And I say, let’s be the boots on the ground who search for Weapons of Mass Compassion wherever we are, for we need all of these we can get. I suspect we could be much more successful at finding WMCs than we were finding WMDs.

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9 thoughts on “Weapons of Mass Compassion

  1. Thoughful essay, David.
    I think social media holds some possibilities. It could hold up to public scrutiny and derision those wealthy people and organizations that are pouring money into ISIS and paying for its heinous crimes. Somebody is paying for its weapons (the weapons industry being another concern) and its food and clothing. Social media could also present options to those who, as you say, see some romance in signing up to a cause even if they don’t know what the end result is supposed to me.

    1. Social media is a double-edged sword. It has assisted the terrorists greatly in getting their message (their videos) out and has been an important recruitment tool. But I would rather err on the side of openness and the free flow of information and ideas (even when I may not like the ideas) and that’s why net neutrality, which I believe you posted something about on FB, is so important. What has made the Internet such a beautiful thing is that up to now it has been largely free and completely open. We must work to keep it that way.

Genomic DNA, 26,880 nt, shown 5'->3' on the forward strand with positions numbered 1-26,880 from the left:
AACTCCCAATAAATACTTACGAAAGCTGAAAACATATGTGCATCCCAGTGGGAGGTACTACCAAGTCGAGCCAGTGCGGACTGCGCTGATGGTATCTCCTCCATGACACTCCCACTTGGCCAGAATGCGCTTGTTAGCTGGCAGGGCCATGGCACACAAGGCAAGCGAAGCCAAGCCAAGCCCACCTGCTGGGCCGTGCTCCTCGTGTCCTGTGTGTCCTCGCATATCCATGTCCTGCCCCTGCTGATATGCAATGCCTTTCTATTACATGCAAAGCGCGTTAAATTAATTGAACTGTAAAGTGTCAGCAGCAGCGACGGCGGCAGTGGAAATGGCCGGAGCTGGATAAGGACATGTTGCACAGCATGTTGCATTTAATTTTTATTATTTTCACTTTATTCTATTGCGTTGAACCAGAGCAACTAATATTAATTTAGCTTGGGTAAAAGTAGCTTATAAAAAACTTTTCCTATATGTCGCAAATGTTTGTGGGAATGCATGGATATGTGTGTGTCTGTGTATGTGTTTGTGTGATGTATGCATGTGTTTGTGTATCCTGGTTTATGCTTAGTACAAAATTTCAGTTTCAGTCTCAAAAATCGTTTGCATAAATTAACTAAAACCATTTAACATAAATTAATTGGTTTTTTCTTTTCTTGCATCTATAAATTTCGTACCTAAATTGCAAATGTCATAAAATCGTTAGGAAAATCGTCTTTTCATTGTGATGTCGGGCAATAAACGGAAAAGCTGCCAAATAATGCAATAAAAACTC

2. I’ve struggled with whether to watch the video or not. In the end, I decided not to because I hear so much of what is done in Afghanistan and Iraq in the name of war – which as you so astutely point out is not war but a puerile mentality wielding weapons. The very fact of such unthinkable (though tragically completely imaginable) atrocities is enough to raise my anger, frustration and desire to retaliate. And there emerges the entry point of practice!